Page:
I’ve had quite a lot of trouble with my posters. Since the presentation, I have animated the third poster and put all 3 into a video, ready to be projected (The black border is to stop the light from the projector from showing on the wall around the posters, when on display in the exhibition). I have also created print files for the posters, without the expressive typography, ready to be projected onto. The only problem is the projector. I’ve tested projecting the video onto A2 paper (the size of the posters), but if I match the width of the two together, the projection bleeds off of the paper by about 60/70mm. Now, I know that the dimensions of the paper and the white spaces in the video are the same, so that means the projector is stretching my video. This means I’m not going to be able to have these posters for my submission, but I’m going to try to sort out the issue before the actual exhibition.
I made quite a few changes to the book between presentation and printing, although none of them were very big. I think the most challenging part of this post presentation/setting up for exhibition time has been printing. It just seemed like yet another in a long line of things I’ve had no idea about throughout this project. Printing was different to the other things I didn’t know much about, with the other things I at least had a little bit of knowledge.. I knew nothing about printing. Things like paper weight and needing your number of pages needing to be a multiple of 4 were completely alien to me. And, actually, I think this is all stuff we REALLY should have been taught about (and I’m meaning more than just one or two workshops in first year). Thing like how to correctly setup a document to print and even the finer details of what the different paper weights and types are should be things we know by the end of our final year, but I went into this project knowing none of it (slight exaggeration, I mostly know how to setup a document to print).
Printing has also been very stressful because, as of writing this, I am yet to receive my books from the printer, so I’m really worried that I’ve messed up somewhere along the line and it’s just going to be a mess.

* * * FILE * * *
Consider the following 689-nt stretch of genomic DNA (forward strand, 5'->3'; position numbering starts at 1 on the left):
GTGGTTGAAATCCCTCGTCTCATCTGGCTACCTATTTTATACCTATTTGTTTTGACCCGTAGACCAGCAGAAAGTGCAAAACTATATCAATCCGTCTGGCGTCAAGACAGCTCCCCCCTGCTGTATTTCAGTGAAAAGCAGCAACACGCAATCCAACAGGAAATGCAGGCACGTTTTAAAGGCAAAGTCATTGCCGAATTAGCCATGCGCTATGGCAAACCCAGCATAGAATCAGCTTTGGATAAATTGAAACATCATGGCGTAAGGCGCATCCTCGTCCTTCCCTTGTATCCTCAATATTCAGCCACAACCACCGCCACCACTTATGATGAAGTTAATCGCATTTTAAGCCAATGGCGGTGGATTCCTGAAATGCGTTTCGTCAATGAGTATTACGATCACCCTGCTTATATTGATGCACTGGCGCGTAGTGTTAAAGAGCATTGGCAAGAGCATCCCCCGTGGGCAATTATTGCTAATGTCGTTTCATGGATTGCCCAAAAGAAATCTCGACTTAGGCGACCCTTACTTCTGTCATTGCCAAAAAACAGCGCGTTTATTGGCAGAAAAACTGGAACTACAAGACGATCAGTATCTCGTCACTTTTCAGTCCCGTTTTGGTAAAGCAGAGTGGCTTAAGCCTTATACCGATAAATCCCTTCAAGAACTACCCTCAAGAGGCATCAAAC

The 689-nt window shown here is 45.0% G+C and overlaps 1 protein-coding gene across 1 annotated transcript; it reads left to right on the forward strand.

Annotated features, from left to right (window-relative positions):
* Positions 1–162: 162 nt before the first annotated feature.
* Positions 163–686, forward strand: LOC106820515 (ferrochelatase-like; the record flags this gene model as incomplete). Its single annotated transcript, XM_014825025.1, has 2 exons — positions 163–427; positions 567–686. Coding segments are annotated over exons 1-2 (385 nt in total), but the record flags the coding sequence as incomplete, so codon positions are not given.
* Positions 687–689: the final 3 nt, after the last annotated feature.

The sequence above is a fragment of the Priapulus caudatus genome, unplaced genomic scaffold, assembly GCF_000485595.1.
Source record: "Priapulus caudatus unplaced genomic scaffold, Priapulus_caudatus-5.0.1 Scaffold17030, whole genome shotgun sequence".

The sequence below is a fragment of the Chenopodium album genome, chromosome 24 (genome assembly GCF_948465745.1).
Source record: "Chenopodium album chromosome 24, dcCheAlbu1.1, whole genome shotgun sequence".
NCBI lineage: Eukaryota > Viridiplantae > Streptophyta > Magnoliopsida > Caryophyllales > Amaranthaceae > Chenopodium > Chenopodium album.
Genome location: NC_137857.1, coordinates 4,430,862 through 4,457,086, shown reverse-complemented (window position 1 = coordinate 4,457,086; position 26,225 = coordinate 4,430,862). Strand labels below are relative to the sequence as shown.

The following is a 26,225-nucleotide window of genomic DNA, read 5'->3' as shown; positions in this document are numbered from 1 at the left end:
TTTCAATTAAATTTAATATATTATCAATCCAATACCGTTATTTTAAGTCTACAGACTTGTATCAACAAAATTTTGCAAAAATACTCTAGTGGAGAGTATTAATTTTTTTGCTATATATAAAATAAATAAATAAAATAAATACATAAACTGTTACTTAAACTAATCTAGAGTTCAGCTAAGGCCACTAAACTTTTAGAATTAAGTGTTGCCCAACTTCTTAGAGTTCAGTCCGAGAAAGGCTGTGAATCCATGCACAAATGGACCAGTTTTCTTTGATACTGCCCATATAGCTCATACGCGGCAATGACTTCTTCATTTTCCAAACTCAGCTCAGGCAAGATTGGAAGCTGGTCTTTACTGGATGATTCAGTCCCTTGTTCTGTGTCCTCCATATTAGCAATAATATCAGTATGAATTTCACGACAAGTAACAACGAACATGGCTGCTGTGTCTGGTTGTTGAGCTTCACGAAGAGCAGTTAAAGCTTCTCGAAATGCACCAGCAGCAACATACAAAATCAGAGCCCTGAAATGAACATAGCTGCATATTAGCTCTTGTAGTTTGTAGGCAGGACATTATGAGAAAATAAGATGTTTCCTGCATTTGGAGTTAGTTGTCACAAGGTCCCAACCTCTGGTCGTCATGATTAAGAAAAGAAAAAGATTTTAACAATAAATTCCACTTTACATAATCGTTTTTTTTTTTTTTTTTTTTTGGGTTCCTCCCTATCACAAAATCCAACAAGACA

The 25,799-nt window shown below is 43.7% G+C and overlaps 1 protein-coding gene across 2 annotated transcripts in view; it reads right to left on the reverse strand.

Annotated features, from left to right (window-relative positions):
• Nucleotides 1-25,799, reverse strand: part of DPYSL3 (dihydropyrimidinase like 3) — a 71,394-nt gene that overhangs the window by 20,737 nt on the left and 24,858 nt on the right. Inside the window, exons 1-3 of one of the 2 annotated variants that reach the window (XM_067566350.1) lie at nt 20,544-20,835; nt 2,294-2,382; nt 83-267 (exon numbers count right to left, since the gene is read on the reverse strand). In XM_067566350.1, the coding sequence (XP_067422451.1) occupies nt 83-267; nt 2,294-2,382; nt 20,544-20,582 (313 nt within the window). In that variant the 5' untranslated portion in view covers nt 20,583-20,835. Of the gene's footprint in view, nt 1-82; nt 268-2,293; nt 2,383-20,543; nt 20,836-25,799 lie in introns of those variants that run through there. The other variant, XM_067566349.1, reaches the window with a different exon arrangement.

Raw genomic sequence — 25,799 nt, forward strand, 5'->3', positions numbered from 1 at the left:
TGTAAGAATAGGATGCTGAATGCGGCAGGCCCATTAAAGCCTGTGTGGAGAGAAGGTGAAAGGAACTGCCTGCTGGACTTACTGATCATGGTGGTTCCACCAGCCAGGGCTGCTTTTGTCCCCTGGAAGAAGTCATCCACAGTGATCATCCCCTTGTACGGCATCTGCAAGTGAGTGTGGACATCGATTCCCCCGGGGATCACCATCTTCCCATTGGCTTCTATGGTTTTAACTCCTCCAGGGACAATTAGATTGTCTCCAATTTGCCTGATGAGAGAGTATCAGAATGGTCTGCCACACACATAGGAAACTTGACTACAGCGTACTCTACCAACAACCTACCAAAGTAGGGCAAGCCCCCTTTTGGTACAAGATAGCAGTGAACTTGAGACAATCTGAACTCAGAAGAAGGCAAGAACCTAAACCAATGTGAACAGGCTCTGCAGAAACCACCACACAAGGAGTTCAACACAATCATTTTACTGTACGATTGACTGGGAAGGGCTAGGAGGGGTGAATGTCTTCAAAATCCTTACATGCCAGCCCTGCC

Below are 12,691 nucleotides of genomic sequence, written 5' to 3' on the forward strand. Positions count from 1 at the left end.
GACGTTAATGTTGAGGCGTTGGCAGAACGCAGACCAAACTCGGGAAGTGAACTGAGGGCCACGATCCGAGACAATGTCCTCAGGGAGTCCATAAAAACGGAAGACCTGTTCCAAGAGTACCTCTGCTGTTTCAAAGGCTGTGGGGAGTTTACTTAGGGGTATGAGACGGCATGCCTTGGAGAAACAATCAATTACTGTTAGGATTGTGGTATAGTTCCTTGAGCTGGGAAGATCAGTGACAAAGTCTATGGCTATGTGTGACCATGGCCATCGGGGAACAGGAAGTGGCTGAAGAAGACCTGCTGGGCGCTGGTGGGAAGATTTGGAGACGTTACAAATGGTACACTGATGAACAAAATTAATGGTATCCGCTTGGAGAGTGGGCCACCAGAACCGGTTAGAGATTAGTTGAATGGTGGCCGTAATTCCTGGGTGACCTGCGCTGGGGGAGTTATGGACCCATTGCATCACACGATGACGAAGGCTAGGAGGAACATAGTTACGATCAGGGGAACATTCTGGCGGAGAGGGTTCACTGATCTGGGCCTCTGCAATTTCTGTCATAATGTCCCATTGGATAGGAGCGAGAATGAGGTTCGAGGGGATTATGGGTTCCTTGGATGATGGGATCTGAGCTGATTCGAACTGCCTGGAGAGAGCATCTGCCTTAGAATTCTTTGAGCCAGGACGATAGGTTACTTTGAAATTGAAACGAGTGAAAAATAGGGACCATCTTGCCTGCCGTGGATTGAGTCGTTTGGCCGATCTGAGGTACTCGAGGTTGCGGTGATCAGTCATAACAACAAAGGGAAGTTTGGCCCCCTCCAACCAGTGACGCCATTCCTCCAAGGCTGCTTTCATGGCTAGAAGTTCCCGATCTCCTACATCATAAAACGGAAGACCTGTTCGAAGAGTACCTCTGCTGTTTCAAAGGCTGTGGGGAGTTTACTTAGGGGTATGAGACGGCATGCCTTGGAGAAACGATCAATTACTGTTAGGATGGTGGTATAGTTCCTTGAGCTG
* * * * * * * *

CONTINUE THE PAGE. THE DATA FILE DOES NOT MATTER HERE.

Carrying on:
Overall, I’m pretty happy with my work for this project. Despite feeling lost and confused throughout the majority of this project, I think I’ve managed to produce a book that looks good. Although it’s been very stressful, I think I’ve learnt a lot too, mostly from my course mates. I definitely feel much more confident with typography and layout now, although I’m still unsure what I’d be like with proper editorial work. I’ve been very reluctant to call my work editorial because it’s all type based and has a lot of expressive typography in it. I feel like working on something like a magazine, that would require imagery and much bigger bodies of text, would be a completely new challenge. I think that after uni, I would like to try working on something like a magazine to see just how different it is. I also want to do something like a magazine because the research for this project has sparked a real interest in magazines and editorial work in me.
It feels very strange to think that my time at university it over now, the time has gone incredibly quickly! Even though I don’t feel that my technical skills have improved much over these 3 years, I do think that coming to Cardiff Met has changed that way that I design and definitely the way that I think about design. I feel like I think for myself a lot more now, no longer just emulating designs I like. I also think I now place an awful lot more importance on the thought behind a design. I used to think that a great design was great just because it looked good, but I now see that it’s more than that. A great piece of design looks good and has a reason why it looks the way it does.
As a whole, I’ve enjoyed my time here.
Thank you for having me.